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It's OK to ignore the rules - except at holidays


Last updated 11/26/2019 at 4:18pm | View PDF

I’ve always been a rule follower.

You’d think this would have delighted my mother when I was a child. Unfortunately, as I had no siblings, she had no comparative yardstick with which to measure my behavior. As a result, she saw my very infrequent lapses as major transgressions.

Anyway, I unfortunately carried this mindset with me into adulthood. I’ve worked diligently to break some of the “rules” I learned growing up, such as “All the laundry must be put away immediately after it is folded.” I break that rule spectacularly each and every week. I also am in recovery from the practice of completing a task — cleaning the house, putting up the Christmas decorations, finishing an assignment — without taking any breaks whatsoever, no matter how exhausted I am, mentally or physically.

I’ve realized, however, that I have implemented a completely different set of rules that I follow just as assiduously. Most of them apply to the final three months of the year and involve protocol around eating, drinking and enjoying seasonal items.

Case in point: I will not eat or drink anything with a pumpkin spice flavor before Oct. 1 or after Thanksgiving. Period.

I indulge in one Starbucks pumpkin spice latte each autumn (primarily for caloric reasons). This year I strategically timed the purchase of my drink for last Thursday (I won’t bore you with the details).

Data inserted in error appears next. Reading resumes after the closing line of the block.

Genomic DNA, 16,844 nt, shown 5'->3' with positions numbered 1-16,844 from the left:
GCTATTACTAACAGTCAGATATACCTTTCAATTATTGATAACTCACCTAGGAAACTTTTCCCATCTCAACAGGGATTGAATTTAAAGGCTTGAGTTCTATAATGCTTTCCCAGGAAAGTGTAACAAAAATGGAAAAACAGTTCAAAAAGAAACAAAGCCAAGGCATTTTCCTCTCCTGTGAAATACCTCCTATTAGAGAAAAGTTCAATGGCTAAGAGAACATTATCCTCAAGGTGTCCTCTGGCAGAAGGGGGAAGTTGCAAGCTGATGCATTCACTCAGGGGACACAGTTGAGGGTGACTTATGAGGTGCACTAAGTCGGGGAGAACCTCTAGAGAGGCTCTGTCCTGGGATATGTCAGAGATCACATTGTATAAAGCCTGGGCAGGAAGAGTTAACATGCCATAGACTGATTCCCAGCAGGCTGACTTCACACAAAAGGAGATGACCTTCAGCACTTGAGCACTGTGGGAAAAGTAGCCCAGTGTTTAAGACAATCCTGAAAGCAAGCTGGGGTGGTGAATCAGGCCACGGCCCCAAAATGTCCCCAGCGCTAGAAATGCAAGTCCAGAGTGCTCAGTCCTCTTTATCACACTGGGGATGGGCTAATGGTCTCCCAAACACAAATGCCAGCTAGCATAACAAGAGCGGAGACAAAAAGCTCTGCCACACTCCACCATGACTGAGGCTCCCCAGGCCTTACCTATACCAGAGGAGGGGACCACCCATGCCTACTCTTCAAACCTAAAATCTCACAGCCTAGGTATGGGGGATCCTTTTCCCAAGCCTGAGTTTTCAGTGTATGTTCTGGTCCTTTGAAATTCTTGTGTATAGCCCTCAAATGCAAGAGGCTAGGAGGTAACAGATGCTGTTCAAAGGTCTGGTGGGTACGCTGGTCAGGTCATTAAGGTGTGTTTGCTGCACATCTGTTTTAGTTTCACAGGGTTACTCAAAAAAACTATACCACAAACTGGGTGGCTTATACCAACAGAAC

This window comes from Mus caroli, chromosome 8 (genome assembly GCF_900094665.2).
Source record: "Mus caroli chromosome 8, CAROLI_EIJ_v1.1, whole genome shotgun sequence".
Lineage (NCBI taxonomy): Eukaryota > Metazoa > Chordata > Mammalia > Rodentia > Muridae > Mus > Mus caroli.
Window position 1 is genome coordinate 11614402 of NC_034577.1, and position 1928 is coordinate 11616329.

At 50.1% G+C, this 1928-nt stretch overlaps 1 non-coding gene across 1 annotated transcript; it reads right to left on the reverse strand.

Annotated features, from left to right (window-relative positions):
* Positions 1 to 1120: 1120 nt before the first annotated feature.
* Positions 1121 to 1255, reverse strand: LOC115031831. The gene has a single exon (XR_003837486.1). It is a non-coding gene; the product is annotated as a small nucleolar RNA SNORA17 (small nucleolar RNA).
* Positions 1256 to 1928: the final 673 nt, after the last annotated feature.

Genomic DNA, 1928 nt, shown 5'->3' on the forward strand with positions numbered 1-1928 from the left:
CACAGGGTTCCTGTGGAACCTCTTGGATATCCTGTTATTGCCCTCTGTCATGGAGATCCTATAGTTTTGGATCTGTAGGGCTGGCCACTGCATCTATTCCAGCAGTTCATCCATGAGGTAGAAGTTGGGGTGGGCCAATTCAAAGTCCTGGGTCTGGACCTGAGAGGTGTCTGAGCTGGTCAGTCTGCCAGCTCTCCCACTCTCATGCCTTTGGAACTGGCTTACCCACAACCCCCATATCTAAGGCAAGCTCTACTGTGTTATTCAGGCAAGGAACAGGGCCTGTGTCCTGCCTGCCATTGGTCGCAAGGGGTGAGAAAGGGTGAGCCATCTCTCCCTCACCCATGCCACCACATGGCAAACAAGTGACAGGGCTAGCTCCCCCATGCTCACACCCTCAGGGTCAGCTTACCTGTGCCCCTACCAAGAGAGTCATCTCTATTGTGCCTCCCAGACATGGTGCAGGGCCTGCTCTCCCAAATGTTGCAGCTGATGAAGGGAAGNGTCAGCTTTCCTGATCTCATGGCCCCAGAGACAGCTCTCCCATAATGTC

“How was your pumpkin spice latte?” my neighbor asked me Friday night as we were headed out for drinks.

“Kinda disappointing,” I admitted.

I waited more than 50 days of pumpkin spice season to drink it. There was no way any cup of coffee could live up to that level of anticipation.

Of course, I also have rules about Christmas decorations. One, really. They shouldn’t be up before Thanksgiving. It’s too early. Who wants to see one house that still has its Halloween decorations out next to another house that looks like it should be featured in a Hallmark Christmas movie?

Apparently I have discussed this too frequently in front of Ainsley, who now is even more outraged than I am on with violators.

“Tim and Molly have their tree up!” she exclaimed in disgust one night as we drove past our next-door neighbors’ house before pulling into our driveway.

“It’s OK,” I said, trying to calm her outrage. “Some people like to get their trees up a little early.”

At some level, I recognize I have no right to judge grown adults who decide cramming every single holiday activity into the few short weeks between Thanksgiving and Christmas is ridiculous. Certainly a 10-year-old should not be weighing in on this topic, either.

Purists might accuse me of being a hypocrite, because sometimes I forget to keep the baby Jesus out of the manger scene until Christmas Day. And the wisemen appear in our crèche long before Epiphany on Jan. 12 (like the day it goes up).

No matter. I will continue to follow the rules I enjoy and ignore the ones I find inconvenient.

I do know one thing. With no gingerbread latte on Starbucks holiday menu this year (at least in the U.S.), I will be forced to decide between the caramel brulee latte and the toasted white chocolate mocha for my Christmas Starbucks splurge. Rules prevent me from enjoying one before Thanksgiving, but you’d better believe I won’t delay so long that my 450-calorie coffee doesn’t live up to the hype.

— Pamela Lannom is editor of The Hinsdalean. Readers can email her at [email protected]

Author Bio

Pamela Lannom is editor of The Hinsdalean

Email: [email protected]
Phone: 630-323-4422, ext. 104


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